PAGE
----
Wound Care Education Institute (WCEI®) is busy wrapping up another national tour of the one-day wound seminar. Instructors Nancy Morgan and Jennifer Oakley spent the year touring the US and instructing thousands of clinicians with an interest in wound care. “We have met so many passionate clinicians that wanted to enhance their knowledge in wound care to make a difference in their patients’ lives! These seminars give folks a good foundation for beginning their knowledge along with providing a good review for clinicians already certified in wound care” said Nancy Morgan, co-founder of WCEI.
The seminars focus on wound assessment and on the advanced wound dressing categories and review the who, what, where, when, why and how including:
• The elements of a wound assessment
• Identifying pressure ulcers utilizing 2007 NPUAP Staging Guidelines
• Identifying tissue types commonly found in wounds
• Documenting comprehensive wound assessment
• and more!
November and December offer a few additional opportunities to attend at locations listed below. For complete details go to: www.wcei.net/one-day
- November 12 – Fort Lauderdale, FL
- November 14 – Glenview, IL
- December 4 – Ft Wayne, IN
- December 5 – Ft Wayne, IN
- 2014 Schedule Coming Soon!
Bring a seminar to your facility!
WCEI also offers the opportunity for a facility to bring the seminar to their location, allowing customization to the individual needs. For more information on hosting a seminar at your facility, go to: www.wcei.net/Host_A_One_Day_Seminar
[One Day Seminar Instructors: Nancy Morgan RN, BSN, MBA, WOC, WCC, DWC, OMS and co-founder of WCEI. Jennifer Oakley RN, BSN, CWCA, WCC, DWC, OMS]
A Memorable Experience at the UOAA National Conference!
What an awesome time we had!
This was a very different type of National Meeting when compared to others we’ve attended in the past. We met hundreds of Ostomates in all ages, from across the US and internationally. This was the first time we attended the United Ostomy Association of America (UOAA) National Conference and we were greeted with a warm welcome from attendees, clinicians and exhibitors.
Many people stopped by the booth to welcome the National Alliance of Wound Care and Ostomy℠ on their latest certification, the Ostomy Management Specialist (OMS℠) into their community with open arms. In fact, over and over attendees were telling us how “there’s nobody trained that can help me”… “there isn’t enough stoma nurses”… “we are so glad you are doing this”. They were thrilled to learn that the OMS certification would not only include Nurses but also other disciplines such as Physical Therapist, Physical Therapist Assistant, Occupational Therapist, Physicians and Physician Assistant.
Jennifer Oakley (WCEI Instructor) and I spent our time at the booth talking to each attendee and listening to their stories. This really gave us an intimate up-front personal look into their lives. I have to say not many of the stories we heard were positive. In fact many were straight up nightmares of experiences they each had to endure. Many times Jennifer and I found ourselves holding back the emotion as their stories were so moving.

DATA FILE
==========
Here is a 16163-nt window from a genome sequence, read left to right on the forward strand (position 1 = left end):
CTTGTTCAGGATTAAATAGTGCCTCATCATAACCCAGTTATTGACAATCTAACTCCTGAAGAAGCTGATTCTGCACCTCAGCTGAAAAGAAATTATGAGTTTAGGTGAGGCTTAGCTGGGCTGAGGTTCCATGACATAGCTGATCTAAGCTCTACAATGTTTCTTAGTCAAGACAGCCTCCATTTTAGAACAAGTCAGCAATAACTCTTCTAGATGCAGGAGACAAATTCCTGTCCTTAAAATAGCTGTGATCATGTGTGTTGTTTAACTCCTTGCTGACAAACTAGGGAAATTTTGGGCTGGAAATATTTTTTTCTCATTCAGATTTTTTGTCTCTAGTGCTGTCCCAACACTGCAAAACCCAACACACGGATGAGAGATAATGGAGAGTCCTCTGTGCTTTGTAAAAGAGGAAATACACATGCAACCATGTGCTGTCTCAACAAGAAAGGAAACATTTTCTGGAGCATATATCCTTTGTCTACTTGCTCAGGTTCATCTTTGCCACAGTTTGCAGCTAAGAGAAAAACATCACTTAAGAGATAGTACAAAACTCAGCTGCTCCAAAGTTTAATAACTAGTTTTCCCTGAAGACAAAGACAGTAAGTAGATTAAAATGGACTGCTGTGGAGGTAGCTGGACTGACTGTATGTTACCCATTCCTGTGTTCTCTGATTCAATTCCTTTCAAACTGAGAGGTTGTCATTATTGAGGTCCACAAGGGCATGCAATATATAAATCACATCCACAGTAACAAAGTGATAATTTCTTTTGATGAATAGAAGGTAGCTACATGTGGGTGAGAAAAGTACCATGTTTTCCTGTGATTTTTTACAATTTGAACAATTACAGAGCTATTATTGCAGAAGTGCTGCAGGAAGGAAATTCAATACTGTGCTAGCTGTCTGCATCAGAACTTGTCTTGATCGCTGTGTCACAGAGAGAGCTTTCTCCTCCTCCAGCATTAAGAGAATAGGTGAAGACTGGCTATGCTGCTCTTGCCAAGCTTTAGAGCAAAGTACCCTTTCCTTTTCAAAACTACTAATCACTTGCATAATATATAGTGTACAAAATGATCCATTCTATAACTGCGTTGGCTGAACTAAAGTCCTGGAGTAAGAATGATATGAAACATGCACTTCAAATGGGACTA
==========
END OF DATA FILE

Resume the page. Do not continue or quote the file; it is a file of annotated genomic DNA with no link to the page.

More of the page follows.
This just reinforced to me that we need to get out there and spread the knowledge and time is of the essence! My wheels were spinning on ideas of what we can do to make an impact nationwide.
It was an honor to attend this year’s UOAA national meeting. We want to thank each and every one of you that welcomed us and shared your story. We at WCEI will continue to pay it forward by educating multidisciplinary clinicians in Ostomy Management!Nancy Morgan RN, BSN, MBA,WCC, DWC, OMS WCEI Co-Founder
Why Do Clinicians Choose WCEI® for their Wound Care Certification Training?
- Wound Care Education Institute’s Skin and Wound Care Management training course provides continuing education hours for RNs, LPN/LVNs, PTs, PTAs, OTs, NPs, PAs, and MD/DOs.
- Because it is offered both onsite and online, this comprehensive course meets the lifestyle needs of a wide range of multi-disciplinary clinicians. Its online availability eliminates the expense of travel, hotel and employee time off.
- The National Wound Care Certified (WCC®) exam is administered onsite with an exam proctor or at a convenient testing center.
- WCEI course meets current standards of care and teaches clinicians to be legally defensible at bedside.
- The pass rate for students that take WCEI® course and then sit for the WCC® exam is 89%-91%. Significantly higher than other courses.
- WCC is the largest network of Wound Care Certified clinicians nationwide.
- WCEI works directly with VA, Military, and hospitals that have achieved Magnet recognition along with Long-term, Home Health and Hospice care organizations. WCEI has also partnered with various universities and colleges providing continuing education to health care providers.
- WCEI has developed state funded educational programs with several organizations in WI, MD, MA, NJ, and RI. Combined greater than 600 healthcare professionals received state funding to sit for WCEI comprehensive skin and wound management course and WCC exam.
- WCEI is committed to the success of their alumni and support them throughout their wound care career. Clinical support is available following certification to assist them in the field.
- The WCC® certification is a prestigious, highly recognized credential offered only through the National Alliance of Wound Care and Ostomy™. The WCC certification program is accredited by the National Commission of Certifying Agencies (NCCA®), the accreditation body of the Institute for Credentialing Excellence (ICE®). Certification programs that receive NCCA accreditation demonstrate compliance with the NCCA’s Standards for the Accreditation of Certification Programs, which were the first standards for professional certification programs developed by the industry.
Learn more about becoming Wound Care Certified at www.wcei.net